Originally Posted by Mark Kozak
I used RCBS since the mid 1970's with good results and did not try other manufactures dies until around 2000. I then bought several sets of Hornady and really like them. I thought I could do better with Redding regular dies since I read so many good things. I bought multiple sets but do not like how they size the cases smaller than others and did not provide any advantage over the regular dies by RCBS, Hornady or Lee. They just cost slightly more.
However I bought sets of RCBS 22-250 and 270 WBY dies about three years ago and have been disappointed in the case neck runout after sizing and bullet runout after seating. The 270 WBY dies would take a case with almost no runout and totally ruin it. This was the worst set I have ever had.
After years of looking at the Forester dies I final ordered a set of Forester dies for the 270 WBY, WOW! I was imediately impressed with the smoothness and quality. The 270 WBY is a custom barrel by Holland and when I was done sizing the cases the neck runout is almost zero and seated runout is well under 0.002.
As funds allow I am slowly replacing all of my main hunting rifle dies sets with Forester. They all seem to work great but after using about 5 different Forester dies sets now I truly would recommend them over all the other off the shelf brands. I am just to cheap to try the Redding Comp because they Forester is so outstanding.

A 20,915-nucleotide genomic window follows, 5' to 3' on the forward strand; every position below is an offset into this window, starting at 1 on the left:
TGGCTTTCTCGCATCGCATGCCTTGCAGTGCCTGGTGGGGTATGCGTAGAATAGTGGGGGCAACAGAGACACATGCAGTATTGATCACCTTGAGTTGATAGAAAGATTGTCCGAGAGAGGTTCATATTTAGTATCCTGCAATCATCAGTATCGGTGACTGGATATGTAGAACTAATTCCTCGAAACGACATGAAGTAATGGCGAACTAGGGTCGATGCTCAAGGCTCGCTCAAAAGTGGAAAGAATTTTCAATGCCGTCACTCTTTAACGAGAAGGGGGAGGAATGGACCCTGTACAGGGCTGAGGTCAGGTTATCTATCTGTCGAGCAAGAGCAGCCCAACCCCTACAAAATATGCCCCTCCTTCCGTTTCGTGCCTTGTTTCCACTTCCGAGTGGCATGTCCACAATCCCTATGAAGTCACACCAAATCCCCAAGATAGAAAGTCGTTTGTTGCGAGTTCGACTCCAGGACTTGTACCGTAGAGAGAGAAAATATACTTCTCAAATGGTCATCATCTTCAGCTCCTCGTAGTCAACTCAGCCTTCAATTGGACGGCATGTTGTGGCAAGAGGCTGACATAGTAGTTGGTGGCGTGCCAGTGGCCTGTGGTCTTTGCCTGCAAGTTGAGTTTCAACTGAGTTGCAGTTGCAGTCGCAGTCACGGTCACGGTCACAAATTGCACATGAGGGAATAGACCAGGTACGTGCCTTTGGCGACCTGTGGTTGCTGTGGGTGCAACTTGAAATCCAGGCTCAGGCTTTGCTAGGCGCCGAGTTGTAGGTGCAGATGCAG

I have dies made to my specific caliber most if the time. Newlon Precision, Forster and L.E.Wilson. I send in 2 thrice fired cases, a Cero-Safe chamber cast and a finish reamer made for the caliber.
I use Wilson in-line chamber seating dies for each caliber as the run out is 1-thou or zero. It takes a little longer with the chamber die but then I'm not loading more than 25 rounds or so at a time. The one thing I don't do though is FL size after each firing contrary to most. I have found that my most accurate shots are when the brass has been fired 2 to four times where the body and the shoulders are fitting cozy in the chamber without tight bolt lift. Upon extraction if I notice tight lift, I bump the shoulder back 2 thousandths with my bushing-bump die measuring the brass with appropriate tools for checking head to shoulder and COL is not too much.
I use neck bushings 2 thousandths under my loaded neck diameter for a snug fit and I don't turn the necks. Standard off the shelf FL dies work the brass too much and size the necks down too much back to SAAMI spec. Once my brass has reached the point where it has expanded overall more than bumping the shoulder keeps it working only then will I FL size with a FL or a body die. I then measure COL, trim it back to spec, and inside & outside chamfer with a VLD tool. (VLD bullets)
My methods have given me easily in excess of ten firings, I don't anneal the brass like some do either. I do watch for signs of brass degradation, I do not load to max PSI either, when I get loose primer pockets I discard. I use a Forster Coaxial press.
I shoot .222, 22-250, 6 PPC, .270 Win, .308, .300 WM, 7mm Dakota